pogre's model and figure thread

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Rise of the Runelords
The Skinsaw Man
Found on page 107 of the Anniversary Edition


89 models in 2012.
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Rise of the Runelords
Ogre Fighter - Harlock "Hookmaw" Kreeg
Found on page 156 of the Anniversary Edition


90 models in 2012.
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Well, that was fun
Staff member
Hey [MENTION=6588]pogre[/MENTION], I'm gonna slip this awesome thread over to Tabletop and reassign it to Miniatures as a prefix. I think that's a better fit for the current forum setup! Oh - and wow; just noticed this thread is closing in on a decade!


Rise of the Runelords
Ogre Spell Caster - Dorella Kreeg
Found on page 156 of the Anniversary Edition



91 models in 2012.
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Rise of the Runelords
The Scribbler
Found on page 241 of the Anniversary Edition


92 models in 2012.

Helped my son work on his 40K Ork Battlewagon tonight and I may have put my goal of 100minis by the end of the year in jeopardy. The good news is I am on break and hopefully can get some hours of painting in.
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Rise of the Runelords
Khalib Runelord Apprentice
Found on page 357 of the Anniversary Edition


93 models in 2012.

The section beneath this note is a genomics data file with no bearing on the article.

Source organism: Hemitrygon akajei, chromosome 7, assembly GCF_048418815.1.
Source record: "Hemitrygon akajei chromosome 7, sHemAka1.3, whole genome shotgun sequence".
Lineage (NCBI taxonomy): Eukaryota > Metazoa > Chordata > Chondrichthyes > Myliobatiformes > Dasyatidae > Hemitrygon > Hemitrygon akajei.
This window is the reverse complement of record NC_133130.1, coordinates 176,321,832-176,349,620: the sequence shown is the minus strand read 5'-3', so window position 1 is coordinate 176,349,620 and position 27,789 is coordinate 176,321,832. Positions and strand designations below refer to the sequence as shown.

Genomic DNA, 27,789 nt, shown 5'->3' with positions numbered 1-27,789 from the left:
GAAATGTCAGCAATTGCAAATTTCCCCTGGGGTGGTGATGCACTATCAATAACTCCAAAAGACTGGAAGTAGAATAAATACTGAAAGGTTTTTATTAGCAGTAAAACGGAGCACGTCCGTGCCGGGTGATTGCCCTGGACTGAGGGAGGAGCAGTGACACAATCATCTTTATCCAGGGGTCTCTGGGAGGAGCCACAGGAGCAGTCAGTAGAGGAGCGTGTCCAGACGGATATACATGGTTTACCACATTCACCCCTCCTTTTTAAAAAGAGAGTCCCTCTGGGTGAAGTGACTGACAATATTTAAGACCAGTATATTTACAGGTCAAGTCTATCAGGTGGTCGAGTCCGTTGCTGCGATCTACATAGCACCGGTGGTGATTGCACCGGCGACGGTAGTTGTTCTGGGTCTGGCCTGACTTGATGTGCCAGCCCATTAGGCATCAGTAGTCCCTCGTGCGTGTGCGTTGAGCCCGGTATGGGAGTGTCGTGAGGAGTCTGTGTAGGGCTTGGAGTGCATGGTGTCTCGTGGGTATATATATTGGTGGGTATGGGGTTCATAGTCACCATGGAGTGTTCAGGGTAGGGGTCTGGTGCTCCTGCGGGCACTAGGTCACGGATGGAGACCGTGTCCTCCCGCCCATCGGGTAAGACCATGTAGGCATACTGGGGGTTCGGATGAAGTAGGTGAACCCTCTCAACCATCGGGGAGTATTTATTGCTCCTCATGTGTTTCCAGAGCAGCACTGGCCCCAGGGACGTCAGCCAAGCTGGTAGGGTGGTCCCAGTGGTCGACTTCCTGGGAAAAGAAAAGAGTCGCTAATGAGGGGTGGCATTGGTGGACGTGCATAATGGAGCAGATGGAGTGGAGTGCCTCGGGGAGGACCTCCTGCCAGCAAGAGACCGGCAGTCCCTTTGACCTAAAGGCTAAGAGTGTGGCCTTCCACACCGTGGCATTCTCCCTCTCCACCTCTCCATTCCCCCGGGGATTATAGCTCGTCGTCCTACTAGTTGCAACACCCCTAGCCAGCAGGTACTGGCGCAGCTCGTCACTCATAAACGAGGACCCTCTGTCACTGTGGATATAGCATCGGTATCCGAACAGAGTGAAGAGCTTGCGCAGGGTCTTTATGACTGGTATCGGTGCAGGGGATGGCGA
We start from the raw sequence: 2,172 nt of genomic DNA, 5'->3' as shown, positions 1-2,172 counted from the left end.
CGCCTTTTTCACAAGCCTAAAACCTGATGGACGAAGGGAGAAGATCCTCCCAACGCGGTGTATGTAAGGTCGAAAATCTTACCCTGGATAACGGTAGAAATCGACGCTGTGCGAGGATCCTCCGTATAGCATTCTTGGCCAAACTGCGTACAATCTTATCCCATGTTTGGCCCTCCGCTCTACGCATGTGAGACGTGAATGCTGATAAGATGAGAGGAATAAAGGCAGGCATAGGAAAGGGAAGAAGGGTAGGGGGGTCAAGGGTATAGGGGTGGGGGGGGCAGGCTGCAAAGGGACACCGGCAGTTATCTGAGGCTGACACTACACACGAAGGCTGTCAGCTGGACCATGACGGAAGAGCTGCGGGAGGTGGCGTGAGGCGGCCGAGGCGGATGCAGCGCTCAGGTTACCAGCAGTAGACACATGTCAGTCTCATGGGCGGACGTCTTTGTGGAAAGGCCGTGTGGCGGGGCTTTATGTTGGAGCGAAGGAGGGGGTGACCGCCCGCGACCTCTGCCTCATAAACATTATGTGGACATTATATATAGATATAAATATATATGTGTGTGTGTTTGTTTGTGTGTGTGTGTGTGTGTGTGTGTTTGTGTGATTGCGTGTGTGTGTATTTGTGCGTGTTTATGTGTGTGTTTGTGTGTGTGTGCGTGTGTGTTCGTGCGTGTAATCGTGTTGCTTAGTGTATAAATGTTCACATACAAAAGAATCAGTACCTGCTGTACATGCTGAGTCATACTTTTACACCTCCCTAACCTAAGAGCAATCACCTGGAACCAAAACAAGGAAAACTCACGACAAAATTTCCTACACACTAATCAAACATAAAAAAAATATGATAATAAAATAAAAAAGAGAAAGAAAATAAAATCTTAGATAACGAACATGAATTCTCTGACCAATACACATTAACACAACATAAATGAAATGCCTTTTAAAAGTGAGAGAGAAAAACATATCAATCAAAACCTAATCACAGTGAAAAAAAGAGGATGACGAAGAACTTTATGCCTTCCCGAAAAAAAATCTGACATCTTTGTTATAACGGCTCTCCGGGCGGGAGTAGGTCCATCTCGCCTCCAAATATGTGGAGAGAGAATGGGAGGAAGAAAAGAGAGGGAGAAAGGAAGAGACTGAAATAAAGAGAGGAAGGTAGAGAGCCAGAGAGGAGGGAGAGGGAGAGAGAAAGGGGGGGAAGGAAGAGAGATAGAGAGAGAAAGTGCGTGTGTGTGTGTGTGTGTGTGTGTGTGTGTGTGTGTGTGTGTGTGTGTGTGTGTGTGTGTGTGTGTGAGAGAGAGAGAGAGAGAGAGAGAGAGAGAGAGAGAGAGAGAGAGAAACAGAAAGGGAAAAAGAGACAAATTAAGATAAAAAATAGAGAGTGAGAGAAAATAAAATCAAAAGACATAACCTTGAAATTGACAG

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Woo hoo finally caught up...I found your thread yesterday and made it all the way from 2003 in a couple of days.

i just have to say that your painting and modelling skills are very impressive.

I also wanted to pick your brain considering the amount of miniature experience that you have had. I am looking for a female human ranger for my wife to represent her favourite character type. One with a long bow. Have you come across any minis that would be a good match.


I'm a big fan of 02909: Nienna, Elf Ranger sculpted by Werner Klocke over at Reaper.

Painted by Marike Reimer

You can find a ton of figures that match your description over at Reaper


Malifaux Figures
First - another set of witchlings. Slightly different color scheme to differentiate them from the first crew I painted. This is a commission for the same customer:



Next up is a GenCon sculpt the folks over at Wyrd put out. It's my understanding that this guy is an undead version of one of their previous Guild sculpts and may be used in the Guild army or one of their undead dominated factions:

Not my best picture, but I think you can see this is a pretty cool figure!

97 models in 2012.


Rise of the Runelords
Justice Ironbriar